How not to do global surgeryBy Mark Shrime
<Cross-posted from here>
It is with more than a little bit of trepidation that I write this piece. I am an otolaryngologist by training, and otolaryngologic problems are legion in low- and middle-income countries, from head and neck tumors to clefts to chronic ear disease—things that are “minor issues” here in the developed world are large sources of global disease burden elsewhere. So the fact that otolaryngologists are involved in global surgery, and are talking about it, is a great thing.
But then: just this month, ENT Today published an interview by Gretchen Henkel of six otolaryngologists doing global surgical missions.
Buried in the article is this:
Q: Many otolaryngologists express satisfaction when they have the ability to train their colleagues at the host site, feeling as if they’re closer to the goal of increasing the sustainability of treatments. Do you agree? Dr. Buckmiller: I have mixed feelings about surgical training [in the host country]. Of course you want a country to be self-sufficient in the way it cares for different types of problems. The unfortunate thing is that cleft surgery is such a complex and precise group of procedures. I have completed eight years of training to be able to do these with the same standard of care. I sometimes hesitate to show someone how to do it and then have them do a very bad job at it the rest of the time. If there is a situation where that group of local people can continue training over long periods of time so that they become proficient, then I’m all for it.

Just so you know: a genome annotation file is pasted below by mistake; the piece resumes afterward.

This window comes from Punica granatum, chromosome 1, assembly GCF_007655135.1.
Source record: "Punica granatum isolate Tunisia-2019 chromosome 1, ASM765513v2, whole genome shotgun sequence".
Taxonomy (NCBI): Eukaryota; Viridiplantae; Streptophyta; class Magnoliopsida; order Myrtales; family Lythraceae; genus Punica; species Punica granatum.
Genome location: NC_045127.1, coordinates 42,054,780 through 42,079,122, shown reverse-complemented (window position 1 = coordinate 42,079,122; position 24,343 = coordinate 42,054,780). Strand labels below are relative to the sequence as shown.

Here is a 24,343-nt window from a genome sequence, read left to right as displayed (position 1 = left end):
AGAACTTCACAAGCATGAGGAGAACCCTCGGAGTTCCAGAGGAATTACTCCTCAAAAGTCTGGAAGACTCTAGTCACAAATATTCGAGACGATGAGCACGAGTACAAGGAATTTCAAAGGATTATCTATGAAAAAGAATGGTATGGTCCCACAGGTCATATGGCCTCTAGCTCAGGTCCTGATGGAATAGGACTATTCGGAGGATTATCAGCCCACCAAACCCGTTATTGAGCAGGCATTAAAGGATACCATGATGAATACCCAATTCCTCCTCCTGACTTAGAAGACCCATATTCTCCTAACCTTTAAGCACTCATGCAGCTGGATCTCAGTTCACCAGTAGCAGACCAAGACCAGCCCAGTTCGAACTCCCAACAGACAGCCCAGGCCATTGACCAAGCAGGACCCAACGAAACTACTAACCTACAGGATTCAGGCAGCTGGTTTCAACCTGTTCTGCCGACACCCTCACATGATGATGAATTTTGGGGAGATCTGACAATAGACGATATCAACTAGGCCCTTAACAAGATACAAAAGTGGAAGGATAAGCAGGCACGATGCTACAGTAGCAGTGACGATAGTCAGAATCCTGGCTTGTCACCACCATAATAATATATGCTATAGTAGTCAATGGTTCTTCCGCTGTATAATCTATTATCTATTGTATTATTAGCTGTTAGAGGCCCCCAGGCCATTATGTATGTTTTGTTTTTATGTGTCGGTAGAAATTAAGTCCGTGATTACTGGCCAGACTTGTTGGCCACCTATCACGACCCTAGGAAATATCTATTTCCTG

Q: You often do several cases in one day, for many days in a row. This must make for some long days. How do you deal with fatigue?
Dr. Molin: The jet lag can be really hard. Fatigue and sleep deprivation are sometimes worse than [what we went through] in residency. Depending on the site, we may have been up for 24 hours when we arrive in the host country. Many times, the hosts feel obliged to wine and dine us. It is their way of showing their gratitude and hospitality, but our surgical team has to get up at 5 a.m. the next morning to do cleft palate and lip repairs.
Mixed feelings about training people in the countries you’re going to? Because they’re simply not as good as you are at fixing cleft lips? Because otolaryngologists with eight years of training are the only people qualified to fix a condition that affects up to 1 in 500 people? (Think about it—that’s 14 million people).
An implication that the only real surgical missions we can do are two-week helicopter missions in which we get wined and dined, in which we might bring along surgical residents because, despite the fact that they are slow, maybe it’s worth exposing them to surgical missions so that they can “get the bug”?
This is how not to do global surgery.